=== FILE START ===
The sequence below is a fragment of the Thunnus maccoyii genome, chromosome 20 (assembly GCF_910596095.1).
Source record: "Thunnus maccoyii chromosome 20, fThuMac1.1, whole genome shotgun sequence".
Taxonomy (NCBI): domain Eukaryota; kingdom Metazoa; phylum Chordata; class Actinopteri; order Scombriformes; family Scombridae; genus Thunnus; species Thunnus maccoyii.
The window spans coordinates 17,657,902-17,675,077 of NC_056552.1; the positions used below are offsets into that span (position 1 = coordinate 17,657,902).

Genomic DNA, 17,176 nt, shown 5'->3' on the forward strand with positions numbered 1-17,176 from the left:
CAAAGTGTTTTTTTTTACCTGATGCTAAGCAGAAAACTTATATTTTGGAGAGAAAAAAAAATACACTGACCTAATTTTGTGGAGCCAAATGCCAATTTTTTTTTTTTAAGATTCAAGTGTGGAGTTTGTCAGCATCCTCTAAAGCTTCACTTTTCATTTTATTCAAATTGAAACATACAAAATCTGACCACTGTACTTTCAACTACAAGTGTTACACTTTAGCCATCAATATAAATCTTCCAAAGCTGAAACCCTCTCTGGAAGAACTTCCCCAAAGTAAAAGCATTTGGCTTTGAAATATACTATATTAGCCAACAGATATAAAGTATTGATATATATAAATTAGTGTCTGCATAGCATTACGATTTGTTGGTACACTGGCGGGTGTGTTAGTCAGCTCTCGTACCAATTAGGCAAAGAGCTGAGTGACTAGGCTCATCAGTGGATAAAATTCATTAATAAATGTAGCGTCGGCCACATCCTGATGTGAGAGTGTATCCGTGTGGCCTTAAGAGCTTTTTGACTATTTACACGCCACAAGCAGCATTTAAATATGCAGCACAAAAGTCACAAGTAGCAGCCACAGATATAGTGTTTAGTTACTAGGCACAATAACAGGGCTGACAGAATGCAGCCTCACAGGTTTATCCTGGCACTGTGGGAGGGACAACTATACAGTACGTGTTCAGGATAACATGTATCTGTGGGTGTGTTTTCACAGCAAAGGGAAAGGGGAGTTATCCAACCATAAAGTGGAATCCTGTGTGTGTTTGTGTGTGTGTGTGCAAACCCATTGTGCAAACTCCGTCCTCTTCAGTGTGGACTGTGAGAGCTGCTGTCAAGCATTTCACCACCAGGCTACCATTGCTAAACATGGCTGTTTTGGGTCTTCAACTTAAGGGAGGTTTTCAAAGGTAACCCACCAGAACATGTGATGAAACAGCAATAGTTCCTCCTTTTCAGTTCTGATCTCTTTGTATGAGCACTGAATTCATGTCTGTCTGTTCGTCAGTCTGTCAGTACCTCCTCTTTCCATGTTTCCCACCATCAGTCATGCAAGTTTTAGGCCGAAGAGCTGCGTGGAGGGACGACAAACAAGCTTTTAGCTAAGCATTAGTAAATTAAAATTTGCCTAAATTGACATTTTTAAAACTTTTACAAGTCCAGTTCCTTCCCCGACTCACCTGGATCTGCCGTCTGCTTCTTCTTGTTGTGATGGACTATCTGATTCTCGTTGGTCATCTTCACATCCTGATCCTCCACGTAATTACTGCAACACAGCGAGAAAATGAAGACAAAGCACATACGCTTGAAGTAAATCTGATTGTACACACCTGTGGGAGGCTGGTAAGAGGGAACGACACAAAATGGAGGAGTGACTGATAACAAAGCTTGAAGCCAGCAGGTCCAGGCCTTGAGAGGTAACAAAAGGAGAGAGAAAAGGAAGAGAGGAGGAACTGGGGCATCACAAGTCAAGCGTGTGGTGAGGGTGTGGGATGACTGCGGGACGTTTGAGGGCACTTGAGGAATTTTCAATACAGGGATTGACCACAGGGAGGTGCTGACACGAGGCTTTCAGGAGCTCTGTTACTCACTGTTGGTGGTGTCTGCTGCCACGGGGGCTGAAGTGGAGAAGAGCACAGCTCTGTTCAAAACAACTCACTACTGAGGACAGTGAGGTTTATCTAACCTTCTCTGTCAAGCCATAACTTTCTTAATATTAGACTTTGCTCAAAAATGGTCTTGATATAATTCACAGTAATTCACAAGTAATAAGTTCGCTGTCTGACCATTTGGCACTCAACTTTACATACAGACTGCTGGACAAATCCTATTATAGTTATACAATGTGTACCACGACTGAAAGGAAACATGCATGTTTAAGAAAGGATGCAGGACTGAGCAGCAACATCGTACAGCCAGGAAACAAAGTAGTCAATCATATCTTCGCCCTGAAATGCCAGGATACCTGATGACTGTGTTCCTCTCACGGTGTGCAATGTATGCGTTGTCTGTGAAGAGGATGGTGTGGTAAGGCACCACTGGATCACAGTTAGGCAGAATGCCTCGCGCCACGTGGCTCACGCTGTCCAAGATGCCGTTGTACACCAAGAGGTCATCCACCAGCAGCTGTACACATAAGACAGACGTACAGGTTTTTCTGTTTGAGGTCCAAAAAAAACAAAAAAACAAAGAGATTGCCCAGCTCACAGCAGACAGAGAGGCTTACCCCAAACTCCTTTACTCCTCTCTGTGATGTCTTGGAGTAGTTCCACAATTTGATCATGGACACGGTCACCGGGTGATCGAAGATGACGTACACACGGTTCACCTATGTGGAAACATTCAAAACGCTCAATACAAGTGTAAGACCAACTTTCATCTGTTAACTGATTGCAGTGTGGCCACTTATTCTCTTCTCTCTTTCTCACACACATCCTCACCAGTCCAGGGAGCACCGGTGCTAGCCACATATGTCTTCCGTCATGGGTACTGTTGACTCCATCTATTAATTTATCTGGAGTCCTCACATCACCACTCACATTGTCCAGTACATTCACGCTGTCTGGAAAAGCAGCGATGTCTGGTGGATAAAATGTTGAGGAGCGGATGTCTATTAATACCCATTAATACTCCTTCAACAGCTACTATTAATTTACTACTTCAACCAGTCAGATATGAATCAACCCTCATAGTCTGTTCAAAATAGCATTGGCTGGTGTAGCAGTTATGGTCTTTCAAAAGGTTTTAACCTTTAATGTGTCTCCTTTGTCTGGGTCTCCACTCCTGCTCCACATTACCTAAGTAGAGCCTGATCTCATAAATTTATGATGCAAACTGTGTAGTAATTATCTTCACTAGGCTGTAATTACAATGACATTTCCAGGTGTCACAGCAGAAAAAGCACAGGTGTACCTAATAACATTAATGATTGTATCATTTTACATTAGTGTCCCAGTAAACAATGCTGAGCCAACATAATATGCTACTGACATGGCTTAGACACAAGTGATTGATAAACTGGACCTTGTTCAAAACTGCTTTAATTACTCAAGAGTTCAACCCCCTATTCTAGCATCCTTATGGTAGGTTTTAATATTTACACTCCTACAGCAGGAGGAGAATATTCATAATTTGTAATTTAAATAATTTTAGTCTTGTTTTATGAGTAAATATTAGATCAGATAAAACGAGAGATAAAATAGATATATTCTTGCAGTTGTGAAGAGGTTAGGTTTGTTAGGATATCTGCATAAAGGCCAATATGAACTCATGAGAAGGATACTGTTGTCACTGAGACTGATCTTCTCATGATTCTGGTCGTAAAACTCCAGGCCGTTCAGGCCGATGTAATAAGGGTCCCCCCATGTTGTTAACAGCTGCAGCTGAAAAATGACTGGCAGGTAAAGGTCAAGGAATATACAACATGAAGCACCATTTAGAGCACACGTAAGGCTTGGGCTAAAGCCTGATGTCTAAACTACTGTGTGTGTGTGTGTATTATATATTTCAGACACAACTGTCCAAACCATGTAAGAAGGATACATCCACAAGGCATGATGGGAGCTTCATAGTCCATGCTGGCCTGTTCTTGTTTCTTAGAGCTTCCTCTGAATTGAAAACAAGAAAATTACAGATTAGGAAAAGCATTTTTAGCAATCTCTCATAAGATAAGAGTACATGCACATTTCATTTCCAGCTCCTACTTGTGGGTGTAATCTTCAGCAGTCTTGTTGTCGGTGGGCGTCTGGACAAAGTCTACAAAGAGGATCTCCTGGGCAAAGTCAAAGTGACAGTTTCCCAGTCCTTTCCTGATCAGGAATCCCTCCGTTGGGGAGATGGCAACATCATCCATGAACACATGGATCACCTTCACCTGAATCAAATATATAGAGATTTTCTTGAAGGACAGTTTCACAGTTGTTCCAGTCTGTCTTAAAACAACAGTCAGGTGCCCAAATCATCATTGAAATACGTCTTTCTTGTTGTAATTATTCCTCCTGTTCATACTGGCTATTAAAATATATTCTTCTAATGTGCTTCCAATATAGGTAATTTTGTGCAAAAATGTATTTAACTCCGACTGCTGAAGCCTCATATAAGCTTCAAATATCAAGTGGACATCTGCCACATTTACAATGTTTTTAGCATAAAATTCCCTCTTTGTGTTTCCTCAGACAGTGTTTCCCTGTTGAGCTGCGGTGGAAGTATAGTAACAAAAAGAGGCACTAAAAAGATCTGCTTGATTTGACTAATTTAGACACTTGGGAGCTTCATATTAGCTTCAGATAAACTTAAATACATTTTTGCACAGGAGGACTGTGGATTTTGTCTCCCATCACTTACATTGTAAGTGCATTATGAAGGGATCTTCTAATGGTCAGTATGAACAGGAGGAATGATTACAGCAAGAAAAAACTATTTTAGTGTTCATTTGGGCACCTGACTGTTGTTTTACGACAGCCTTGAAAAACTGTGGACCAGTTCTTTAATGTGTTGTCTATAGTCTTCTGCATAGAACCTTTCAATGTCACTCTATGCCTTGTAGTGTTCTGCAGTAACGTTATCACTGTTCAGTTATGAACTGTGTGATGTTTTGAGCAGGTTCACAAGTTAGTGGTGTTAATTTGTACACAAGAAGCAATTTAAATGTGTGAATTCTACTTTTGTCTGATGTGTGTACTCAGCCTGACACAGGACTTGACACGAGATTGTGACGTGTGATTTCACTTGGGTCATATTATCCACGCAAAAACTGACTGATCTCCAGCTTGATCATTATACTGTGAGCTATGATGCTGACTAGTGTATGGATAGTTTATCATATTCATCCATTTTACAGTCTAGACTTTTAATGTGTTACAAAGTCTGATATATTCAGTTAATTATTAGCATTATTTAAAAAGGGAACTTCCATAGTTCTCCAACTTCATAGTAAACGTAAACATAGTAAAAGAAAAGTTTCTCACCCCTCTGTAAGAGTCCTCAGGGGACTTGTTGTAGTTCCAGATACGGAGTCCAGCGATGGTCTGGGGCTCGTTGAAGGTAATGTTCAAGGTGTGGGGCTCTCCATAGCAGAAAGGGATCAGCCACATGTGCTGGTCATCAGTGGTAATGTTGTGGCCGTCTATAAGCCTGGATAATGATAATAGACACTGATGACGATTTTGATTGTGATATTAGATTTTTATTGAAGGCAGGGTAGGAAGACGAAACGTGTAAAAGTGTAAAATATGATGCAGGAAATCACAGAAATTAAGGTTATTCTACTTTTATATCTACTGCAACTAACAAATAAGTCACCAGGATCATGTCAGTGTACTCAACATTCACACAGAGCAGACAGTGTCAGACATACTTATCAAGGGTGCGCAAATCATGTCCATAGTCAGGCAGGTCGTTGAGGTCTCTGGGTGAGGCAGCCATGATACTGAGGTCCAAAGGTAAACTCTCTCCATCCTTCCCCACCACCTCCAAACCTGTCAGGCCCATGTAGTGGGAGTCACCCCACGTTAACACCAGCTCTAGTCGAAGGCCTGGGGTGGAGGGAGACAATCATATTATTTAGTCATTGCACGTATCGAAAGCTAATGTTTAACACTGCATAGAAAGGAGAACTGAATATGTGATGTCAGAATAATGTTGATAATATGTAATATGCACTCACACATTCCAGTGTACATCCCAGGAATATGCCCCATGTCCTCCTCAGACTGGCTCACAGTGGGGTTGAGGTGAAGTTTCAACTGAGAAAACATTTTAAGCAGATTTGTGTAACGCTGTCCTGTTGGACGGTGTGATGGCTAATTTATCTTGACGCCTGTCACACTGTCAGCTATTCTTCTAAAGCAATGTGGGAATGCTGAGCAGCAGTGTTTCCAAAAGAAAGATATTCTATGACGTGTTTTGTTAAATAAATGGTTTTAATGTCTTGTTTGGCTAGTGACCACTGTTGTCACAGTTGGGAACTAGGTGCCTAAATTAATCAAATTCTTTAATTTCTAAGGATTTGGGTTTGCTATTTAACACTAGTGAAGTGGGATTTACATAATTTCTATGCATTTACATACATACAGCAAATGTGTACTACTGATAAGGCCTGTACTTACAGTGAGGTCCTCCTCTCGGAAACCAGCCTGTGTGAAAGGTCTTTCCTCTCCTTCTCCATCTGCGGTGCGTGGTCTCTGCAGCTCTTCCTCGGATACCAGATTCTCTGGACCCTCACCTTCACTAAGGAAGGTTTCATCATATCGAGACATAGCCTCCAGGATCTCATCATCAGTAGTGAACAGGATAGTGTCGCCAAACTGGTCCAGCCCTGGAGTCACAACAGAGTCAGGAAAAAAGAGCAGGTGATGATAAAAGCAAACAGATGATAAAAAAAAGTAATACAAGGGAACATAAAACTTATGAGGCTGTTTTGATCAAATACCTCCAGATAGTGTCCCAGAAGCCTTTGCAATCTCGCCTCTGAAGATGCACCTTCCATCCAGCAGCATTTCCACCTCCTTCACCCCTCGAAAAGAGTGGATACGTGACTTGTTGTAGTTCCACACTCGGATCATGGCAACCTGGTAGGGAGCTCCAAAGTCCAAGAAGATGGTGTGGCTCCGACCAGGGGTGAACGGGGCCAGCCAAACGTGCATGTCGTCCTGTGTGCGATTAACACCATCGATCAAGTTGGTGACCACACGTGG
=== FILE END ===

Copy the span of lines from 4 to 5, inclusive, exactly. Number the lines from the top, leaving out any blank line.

The window spans coordinates 17,657,902-17,675,077 of NC_056552.1; the positions used below are offsets into that span (position 1 = coordinate 17,657,902).

Genomic DNA, 17,176 nt, shown 5'->3' on the forward strand with positions numbered 1-17,176 from the left: